Prominent disclosure not foundYour app must display a prominent disclosure through a pop-up alert before your app’s location runtime permission. Based on our review, a prominent disclosure did not appear before the runtime permission. Please add a prominent disclosure before the runtime permission.Remember, your prominent disclosure must:Appear before your app’s location runtime permission.Include at least the following sentence, adapted to include all the relevant features requesting access to location in the background in the app that are readily visible to the user: “This app collects location data to enable [“feature”], [“feature”], & [“feature”] even when the app is closed or not in use.” If you extend permitted usage to ads, please also include: “This data is also used to provide ads/support advertising/support ads.”Include any other details necessary to make it clear to the user how and why you are using location in the background. While additional content is permitted, it should not cause the required content to not be immediately visible.
It was missing the point. But let’s stop here for a while. I talked with many devs trying to pass this location form and in most cases the proper way of showing prominent disclosure was the problem. This reply from Google is telling exactly what you need to do.
So let’s get back to our case. This approach in our case was WRONG:
Home screen. We didn’t ask for background permission if we didn’t have to.
There was one feature that could use standard location access (while the app is open). We didn’t ask for background permission so there was no disclosure about it.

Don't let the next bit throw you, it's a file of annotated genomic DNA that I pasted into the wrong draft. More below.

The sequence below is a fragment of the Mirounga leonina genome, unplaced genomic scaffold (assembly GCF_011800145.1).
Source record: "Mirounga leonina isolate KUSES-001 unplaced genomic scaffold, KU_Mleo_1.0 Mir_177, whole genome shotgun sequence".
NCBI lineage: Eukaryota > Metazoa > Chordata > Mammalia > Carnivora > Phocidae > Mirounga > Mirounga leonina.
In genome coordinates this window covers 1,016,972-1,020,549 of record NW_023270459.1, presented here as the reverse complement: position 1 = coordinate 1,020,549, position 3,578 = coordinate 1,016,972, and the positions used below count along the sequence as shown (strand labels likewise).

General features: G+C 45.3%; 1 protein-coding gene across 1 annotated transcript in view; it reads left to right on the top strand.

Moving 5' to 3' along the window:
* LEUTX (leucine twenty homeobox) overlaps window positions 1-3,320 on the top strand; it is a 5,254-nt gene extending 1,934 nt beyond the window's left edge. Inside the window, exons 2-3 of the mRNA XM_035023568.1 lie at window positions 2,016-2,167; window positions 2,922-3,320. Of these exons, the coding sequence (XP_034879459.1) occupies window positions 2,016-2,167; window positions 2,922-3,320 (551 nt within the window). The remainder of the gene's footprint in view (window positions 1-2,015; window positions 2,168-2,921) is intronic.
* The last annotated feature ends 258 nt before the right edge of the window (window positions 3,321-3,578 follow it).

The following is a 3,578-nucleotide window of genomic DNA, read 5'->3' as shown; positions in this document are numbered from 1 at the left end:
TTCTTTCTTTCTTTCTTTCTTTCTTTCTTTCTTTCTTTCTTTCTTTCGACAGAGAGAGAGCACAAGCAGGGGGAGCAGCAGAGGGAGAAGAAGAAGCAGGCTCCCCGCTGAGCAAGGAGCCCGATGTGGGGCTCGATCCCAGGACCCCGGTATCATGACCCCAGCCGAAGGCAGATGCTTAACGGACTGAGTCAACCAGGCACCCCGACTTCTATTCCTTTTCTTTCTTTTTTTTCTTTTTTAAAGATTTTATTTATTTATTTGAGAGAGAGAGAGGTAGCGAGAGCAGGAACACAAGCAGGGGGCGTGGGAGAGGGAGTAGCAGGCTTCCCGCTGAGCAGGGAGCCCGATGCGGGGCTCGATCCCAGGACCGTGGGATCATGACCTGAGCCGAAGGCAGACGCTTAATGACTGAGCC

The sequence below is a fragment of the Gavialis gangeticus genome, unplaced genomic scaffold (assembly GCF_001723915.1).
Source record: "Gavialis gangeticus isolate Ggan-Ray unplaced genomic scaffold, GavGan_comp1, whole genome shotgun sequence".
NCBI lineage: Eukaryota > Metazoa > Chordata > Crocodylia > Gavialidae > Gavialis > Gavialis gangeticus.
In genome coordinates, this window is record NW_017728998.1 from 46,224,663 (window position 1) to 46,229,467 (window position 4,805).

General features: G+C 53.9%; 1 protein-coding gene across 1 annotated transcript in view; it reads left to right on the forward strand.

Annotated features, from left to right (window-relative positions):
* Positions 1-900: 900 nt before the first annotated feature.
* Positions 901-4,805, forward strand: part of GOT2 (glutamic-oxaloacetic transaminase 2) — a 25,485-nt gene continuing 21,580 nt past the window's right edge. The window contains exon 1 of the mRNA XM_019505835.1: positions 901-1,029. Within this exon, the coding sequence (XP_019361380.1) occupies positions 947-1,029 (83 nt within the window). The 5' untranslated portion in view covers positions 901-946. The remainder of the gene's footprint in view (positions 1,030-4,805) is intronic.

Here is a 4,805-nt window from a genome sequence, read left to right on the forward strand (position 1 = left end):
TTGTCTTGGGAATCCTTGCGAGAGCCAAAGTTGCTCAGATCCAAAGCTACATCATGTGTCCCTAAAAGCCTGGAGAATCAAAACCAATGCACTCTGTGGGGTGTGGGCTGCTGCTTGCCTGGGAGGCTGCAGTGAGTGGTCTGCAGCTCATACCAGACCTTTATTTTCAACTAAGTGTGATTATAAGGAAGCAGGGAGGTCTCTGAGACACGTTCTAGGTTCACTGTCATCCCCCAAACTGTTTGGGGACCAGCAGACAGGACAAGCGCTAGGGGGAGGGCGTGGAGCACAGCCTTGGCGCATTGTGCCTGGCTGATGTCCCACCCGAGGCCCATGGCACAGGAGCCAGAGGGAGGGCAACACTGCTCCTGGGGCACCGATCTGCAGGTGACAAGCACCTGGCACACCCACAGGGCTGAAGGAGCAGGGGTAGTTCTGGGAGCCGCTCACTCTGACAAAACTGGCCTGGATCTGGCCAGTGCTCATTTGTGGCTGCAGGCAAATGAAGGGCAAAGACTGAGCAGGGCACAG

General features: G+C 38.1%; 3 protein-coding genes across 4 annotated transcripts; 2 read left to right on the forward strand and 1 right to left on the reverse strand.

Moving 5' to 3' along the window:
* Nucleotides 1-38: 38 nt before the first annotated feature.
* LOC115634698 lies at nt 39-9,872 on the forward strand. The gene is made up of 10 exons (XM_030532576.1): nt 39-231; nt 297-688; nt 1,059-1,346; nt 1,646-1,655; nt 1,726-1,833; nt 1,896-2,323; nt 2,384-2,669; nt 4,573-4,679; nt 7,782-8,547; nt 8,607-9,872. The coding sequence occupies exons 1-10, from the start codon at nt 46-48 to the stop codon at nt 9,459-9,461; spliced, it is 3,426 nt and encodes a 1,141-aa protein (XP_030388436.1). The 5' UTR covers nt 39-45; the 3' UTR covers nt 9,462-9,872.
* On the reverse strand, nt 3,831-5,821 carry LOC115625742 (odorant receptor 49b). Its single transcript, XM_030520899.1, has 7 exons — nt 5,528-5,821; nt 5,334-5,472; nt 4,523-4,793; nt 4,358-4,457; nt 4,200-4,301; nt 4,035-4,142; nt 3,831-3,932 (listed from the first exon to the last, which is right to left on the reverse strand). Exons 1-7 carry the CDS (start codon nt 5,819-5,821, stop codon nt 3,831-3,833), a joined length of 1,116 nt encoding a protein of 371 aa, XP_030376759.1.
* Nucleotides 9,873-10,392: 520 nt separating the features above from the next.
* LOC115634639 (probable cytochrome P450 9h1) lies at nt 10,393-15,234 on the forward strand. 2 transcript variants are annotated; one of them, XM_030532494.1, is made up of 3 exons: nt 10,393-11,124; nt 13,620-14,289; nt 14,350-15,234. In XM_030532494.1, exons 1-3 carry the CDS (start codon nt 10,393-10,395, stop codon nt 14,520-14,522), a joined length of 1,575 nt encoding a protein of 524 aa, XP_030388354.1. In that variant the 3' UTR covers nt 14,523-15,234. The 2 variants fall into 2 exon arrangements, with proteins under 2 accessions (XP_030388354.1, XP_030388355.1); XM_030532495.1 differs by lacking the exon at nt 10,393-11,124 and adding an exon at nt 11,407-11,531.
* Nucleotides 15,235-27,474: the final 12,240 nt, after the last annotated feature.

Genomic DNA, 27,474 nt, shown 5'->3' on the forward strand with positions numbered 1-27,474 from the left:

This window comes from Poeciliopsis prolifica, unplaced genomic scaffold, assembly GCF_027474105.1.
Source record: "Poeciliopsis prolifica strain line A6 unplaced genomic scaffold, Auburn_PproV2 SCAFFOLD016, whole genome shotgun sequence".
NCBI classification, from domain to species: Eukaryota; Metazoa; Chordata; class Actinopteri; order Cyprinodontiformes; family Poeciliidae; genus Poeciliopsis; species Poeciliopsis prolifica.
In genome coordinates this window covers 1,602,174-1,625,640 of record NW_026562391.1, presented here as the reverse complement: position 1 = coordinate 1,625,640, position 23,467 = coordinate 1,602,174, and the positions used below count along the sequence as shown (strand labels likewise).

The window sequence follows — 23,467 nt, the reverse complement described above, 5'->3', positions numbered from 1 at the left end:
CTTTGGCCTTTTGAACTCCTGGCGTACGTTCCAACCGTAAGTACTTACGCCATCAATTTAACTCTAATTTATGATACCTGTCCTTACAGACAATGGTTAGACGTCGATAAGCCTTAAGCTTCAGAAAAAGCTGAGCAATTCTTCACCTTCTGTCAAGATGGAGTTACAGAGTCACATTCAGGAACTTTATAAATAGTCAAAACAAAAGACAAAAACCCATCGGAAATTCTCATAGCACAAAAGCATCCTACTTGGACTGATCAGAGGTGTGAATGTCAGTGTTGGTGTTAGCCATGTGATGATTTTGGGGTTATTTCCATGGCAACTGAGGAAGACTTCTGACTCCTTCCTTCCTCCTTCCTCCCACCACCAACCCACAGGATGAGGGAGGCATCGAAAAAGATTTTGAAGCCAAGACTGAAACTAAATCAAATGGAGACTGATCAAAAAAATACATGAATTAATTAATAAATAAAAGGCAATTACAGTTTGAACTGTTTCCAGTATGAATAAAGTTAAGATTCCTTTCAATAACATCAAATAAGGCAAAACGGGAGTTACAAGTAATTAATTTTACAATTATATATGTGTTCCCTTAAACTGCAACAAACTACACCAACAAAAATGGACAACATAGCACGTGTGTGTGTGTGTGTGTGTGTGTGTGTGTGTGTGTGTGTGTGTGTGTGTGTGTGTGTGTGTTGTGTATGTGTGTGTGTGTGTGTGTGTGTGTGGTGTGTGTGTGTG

When the user was trying to use a feature that is using background location access – we created a separate fragment showing disclosure, telling him why, we used proper scope for asking for this permission (recommended by Google for Android 11).
User approved this permission for this feature – the feature is ready to go.
As I know, many devs were trying to use it just just like that. You won’t be accepted if you have scope like this in your app.
You should do something like this
To pass Google Play Store review you need to have prominent disclosure before asking for ANY location access. That’s the change we made. We left the second consent screen before turning on features that need to use background location access (we want to be transparent for users).
In the disclosure we wrote how we use location in general and we mentioned features. We said that most features don’t need to use background location and you won’t be asking for it if we don’t need it but you should be aware that if you want to use (in our case) GPS recording feature – you need to allow background location permission. And later we’ve got recommended scope for asking for it.
Keep in mind your use case can vary. If you are using ads – you need also put this information in that disclosure (we don’t use ads or Advertisement ID).
Verify if you really need background permission access. You can still use foreground service for location (if you are not starting it from the broadcast receiver or any other background process). In that case foreground service is becoming background service and you need this permission.
Show proper dialog telling how you use location in your app. Do it always before asking for any location permission.
Record a short video (required by the form) showing your feature. Disclosure dialog should be also visible on the video.
We started working with the form in October 2020 so it was just after Google released it. Like I said before, because this is manual review, this process may vary for you. Your use case can be different but many developers were missing proper disclosure.
Android 11 is officially out! There are many changes related to privacy you should know about and it’s good to check your apps for potential flaws. It’s also good to know what are the current platform restrictions.